Obviously, much of our conversation was focused on the online event. I asked Greg to elaborate on how “Don’t Cry for Us, J.D. Vance” came about. Greg explained, “For some time I’ve wanted to do some community curated events, something that would focus on a person who knew a lot about a subject and would be willing to give a reading in the bookstore.” As it happens, Greg Kornbluh has a long history with UACC core member Pauletta Hansel. She was his Montessori pre-school teacher. Pauletta said that when Greg talked to her about being a community curator at Downbound Books, “I eagerly agreed, and then upped the ante on him.” Pauletta suggested doing an Appalachian focus and to time this for the release of the film version of Hillbilly Elegy. With this, the process was begun. Pauletta said, “I brought the Urban Appalachian Community Coalition into the mix, and Greg brought colleagues at West Virginia University Press, publisher of Appalachian Reckoning: A Region Responds to Hillbilly Elegy, on as a co-sponsor as well.”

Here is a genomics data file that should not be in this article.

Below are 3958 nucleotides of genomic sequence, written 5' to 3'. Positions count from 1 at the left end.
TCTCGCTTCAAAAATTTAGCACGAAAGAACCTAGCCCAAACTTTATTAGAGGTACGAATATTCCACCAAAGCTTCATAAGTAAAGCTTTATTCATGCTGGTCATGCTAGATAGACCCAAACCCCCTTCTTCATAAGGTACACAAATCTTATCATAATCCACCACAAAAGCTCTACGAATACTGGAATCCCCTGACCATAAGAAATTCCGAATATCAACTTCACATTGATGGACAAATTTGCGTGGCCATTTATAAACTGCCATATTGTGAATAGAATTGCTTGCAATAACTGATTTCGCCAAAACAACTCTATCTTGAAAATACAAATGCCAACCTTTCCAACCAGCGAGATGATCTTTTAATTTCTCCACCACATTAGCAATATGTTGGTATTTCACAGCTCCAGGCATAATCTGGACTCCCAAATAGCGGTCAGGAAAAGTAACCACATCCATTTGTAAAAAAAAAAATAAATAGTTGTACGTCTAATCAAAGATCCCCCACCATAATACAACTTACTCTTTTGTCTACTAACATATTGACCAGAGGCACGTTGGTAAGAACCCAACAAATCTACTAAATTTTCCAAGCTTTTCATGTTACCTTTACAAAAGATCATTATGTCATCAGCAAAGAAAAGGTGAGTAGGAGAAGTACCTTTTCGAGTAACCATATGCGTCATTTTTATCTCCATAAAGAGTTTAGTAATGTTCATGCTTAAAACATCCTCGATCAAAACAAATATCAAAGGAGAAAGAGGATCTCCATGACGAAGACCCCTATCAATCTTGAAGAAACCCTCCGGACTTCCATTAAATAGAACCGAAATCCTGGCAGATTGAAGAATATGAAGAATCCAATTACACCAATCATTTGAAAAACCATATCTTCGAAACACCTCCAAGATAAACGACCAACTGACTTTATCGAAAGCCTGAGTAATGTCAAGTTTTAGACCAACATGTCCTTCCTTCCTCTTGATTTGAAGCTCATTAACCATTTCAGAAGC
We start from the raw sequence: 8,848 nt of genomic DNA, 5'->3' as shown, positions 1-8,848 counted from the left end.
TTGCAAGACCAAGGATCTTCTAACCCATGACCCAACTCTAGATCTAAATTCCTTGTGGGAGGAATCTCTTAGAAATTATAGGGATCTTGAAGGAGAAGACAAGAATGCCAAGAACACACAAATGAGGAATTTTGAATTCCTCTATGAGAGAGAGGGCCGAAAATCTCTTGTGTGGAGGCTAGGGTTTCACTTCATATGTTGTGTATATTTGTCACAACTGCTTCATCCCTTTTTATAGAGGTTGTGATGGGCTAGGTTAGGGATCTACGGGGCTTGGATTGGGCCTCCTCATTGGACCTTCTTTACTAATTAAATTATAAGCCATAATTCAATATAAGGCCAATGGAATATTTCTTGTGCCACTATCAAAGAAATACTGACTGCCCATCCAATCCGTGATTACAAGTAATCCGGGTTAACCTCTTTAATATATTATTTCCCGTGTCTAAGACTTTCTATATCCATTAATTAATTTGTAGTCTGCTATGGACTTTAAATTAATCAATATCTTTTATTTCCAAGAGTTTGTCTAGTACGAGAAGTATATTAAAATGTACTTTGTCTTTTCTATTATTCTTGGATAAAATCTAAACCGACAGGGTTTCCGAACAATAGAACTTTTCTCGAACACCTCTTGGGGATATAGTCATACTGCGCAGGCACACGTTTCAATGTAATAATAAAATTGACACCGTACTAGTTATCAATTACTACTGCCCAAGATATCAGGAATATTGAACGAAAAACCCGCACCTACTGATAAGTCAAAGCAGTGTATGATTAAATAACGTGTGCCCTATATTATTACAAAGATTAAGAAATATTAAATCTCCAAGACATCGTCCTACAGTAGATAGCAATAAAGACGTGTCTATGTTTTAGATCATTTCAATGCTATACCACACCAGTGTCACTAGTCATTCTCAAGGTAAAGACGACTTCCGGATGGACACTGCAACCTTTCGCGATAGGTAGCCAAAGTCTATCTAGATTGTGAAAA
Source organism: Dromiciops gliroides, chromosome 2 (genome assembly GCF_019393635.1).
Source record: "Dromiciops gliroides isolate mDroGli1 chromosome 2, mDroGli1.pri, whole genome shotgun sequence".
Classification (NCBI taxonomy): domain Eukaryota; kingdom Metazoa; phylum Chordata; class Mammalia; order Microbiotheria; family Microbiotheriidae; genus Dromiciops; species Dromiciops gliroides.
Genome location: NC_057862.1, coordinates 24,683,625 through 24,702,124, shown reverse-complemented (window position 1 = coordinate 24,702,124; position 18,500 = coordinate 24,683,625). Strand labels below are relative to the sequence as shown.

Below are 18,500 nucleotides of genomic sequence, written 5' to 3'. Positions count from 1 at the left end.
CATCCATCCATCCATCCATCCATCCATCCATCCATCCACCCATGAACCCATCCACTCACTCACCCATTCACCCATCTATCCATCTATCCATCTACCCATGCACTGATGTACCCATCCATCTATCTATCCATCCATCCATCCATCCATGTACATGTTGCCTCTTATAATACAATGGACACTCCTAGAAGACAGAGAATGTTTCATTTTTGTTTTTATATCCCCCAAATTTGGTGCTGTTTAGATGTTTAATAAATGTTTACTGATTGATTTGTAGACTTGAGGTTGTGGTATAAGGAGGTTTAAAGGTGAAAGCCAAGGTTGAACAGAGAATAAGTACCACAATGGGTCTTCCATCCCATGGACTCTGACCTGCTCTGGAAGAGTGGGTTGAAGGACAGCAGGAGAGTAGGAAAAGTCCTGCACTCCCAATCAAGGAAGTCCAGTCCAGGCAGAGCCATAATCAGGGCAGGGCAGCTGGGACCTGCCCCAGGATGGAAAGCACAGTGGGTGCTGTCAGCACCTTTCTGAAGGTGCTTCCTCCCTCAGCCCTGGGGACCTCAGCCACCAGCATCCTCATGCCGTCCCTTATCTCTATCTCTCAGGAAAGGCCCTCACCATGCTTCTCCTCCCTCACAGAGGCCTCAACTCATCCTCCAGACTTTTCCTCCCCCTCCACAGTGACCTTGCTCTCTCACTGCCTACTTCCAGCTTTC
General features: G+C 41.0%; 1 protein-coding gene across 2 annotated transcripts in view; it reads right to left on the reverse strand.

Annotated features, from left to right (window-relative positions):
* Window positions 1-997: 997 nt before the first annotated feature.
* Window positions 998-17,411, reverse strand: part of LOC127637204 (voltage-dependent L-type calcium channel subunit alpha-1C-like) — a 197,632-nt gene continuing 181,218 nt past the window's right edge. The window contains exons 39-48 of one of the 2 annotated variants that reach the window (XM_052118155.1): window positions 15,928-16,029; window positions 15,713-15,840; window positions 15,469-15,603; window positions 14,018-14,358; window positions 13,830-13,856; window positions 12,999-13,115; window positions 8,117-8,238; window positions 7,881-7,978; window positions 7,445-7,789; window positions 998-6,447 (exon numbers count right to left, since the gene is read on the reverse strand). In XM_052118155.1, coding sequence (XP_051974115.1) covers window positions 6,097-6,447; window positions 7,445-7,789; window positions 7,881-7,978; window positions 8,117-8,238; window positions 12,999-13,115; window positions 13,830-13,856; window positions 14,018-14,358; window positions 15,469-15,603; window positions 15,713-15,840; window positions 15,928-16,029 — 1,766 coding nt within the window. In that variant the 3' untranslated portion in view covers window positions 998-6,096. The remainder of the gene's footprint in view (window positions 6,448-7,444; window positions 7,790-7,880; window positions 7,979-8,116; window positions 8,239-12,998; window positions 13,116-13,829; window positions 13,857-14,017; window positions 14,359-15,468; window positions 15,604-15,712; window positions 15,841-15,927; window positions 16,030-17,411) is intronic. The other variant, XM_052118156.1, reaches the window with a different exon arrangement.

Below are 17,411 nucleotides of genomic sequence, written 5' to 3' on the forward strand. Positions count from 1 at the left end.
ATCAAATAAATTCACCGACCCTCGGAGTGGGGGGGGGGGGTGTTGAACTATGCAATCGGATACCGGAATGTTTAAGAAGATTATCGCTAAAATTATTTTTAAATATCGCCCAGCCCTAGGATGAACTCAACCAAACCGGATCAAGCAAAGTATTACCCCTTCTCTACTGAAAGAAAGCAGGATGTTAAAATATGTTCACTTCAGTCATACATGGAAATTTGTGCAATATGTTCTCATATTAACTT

Greg Kornbluh’s background in American Studies naturally lends itself to a reading and discussion of this kind. Pauletta told me that what makes Greg Kornbluh a natural for this event is his “knowledge of and commitment to literature as a means to community education of the important issues affecting our society.” This reading and the many responses to J.D. Vance’s book will bring multiple perspectives to a book that has been extremely popular and just as problematic. Greg Kornbluh elaborated on the status of the book: “A lot of people read the book and had it resonate as a story about a family. But many of these same readers did not see the book as necessarily damaging.”